The Guided Pathways Committee will continue to develop and refine strategies for improving our system this summer.
Open Educational Resources is not only vital, but is at the forefront of the movement toward making college accessible for all learners.
Here is a progress update in four areas provided by Dr. Linda Clark, president of the State Board of Education.
Online learning has the potential to revolutionize higher education. We must continue to make such access a priority for the future of our state and its citizens.
The landscape of higher education is more complex than ever. Students have the flexibility to progress on their own terms and are aided in Idaho by strong relationships between our colleges and universities.
If sanctions are being placed on schools solely based on graduation rate, how will alternative schools ever be able to comply? They won’t!
The State Department of Education should do away with the senior math requirement.
Education is an investment, not an expense. I am most grateful for the investments made this year, which will pay dividends in Idaho’s future.
We need to continue to find ways to make it easier for our young people to continue their education.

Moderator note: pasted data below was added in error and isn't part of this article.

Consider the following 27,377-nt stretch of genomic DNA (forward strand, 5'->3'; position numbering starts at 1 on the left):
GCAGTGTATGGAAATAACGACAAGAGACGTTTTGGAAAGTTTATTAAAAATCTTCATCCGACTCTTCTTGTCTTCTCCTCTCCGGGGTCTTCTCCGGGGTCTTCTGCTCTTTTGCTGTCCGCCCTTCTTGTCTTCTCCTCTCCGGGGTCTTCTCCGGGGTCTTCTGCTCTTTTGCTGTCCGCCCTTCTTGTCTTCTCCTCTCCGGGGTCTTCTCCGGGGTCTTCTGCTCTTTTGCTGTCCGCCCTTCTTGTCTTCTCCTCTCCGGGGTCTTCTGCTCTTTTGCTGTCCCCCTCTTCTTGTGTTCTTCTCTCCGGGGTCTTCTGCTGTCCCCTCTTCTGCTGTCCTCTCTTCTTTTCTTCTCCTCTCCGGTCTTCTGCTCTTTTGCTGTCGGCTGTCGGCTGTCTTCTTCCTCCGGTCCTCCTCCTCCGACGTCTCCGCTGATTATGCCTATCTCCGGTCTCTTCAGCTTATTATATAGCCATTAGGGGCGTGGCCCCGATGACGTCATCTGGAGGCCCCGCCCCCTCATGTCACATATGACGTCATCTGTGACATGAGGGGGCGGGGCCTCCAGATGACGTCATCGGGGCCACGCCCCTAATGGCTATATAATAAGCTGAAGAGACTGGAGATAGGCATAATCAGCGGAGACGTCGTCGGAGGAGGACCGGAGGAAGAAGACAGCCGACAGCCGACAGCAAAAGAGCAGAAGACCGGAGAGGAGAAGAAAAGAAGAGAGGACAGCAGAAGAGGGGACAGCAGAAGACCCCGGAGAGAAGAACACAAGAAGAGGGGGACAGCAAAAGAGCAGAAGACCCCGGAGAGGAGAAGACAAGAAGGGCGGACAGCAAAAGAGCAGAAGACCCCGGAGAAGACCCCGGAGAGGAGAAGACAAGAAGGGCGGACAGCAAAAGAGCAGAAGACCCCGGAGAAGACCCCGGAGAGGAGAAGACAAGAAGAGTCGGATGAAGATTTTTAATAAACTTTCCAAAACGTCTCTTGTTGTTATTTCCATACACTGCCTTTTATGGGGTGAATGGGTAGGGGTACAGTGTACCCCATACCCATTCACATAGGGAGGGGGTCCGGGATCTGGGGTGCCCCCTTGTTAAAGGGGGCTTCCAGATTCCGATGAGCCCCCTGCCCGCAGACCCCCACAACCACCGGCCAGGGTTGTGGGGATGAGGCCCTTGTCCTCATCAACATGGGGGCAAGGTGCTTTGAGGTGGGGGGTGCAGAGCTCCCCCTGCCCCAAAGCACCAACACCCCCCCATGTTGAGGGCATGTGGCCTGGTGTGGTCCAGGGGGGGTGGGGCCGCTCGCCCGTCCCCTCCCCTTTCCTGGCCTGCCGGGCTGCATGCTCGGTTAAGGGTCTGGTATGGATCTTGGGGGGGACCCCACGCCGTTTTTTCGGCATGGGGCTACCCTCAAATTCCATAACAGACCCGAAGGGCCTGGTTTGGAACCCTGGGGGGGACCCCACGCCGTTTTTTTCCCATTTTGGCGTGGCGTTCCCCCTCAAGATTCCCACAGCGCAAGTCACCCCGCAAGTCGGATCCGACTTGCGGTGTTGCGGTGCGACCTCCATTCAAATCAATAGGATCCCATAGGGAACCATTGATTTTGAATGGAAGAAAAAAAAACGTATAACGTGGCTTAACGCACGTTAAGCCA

Vote in support of bonds and levies on Tuesday but vote against the Guided Education Management Act.
The legislation is a blatant workaround that avoids both the text and intent of Idaho’s Constitution.
This bill is potentially taking away funding for public schools throughout the state.
I’m a teacher and school shootings are my worst nightmare. Real change requires action, not idle blame.
My primary intention: modeling and demonstrating optimism and how to positively interpret adversity.
Idaho needs to invest state dollars in high-quality preschool options for families.
State investment in residency programs makes sense for Idaho. Training more doctors will lead to healthier Idahoans, economic benefits and returns on investment that far outweigh the costs.
The University of Idaho needs to move into the 21st century and stop limiting student education based on assumptions drawn from decades earlier.
Finding qualified special education teachers — particularly in rural areas — is just about as easy as electing a Democrat to a state office. Good luck! Our exceptional children deserve the best.
Increasing degree and certificate rates for Idahoans is an important cultural change. Like most cultural changes, we must make continued, consistent efforts on multiple fronts to achieve important goals.
It would be good if the people making decisions about these programs would talk with the people who are tasked with carrying out the mandate in order to make improvements that will benefit all concerned.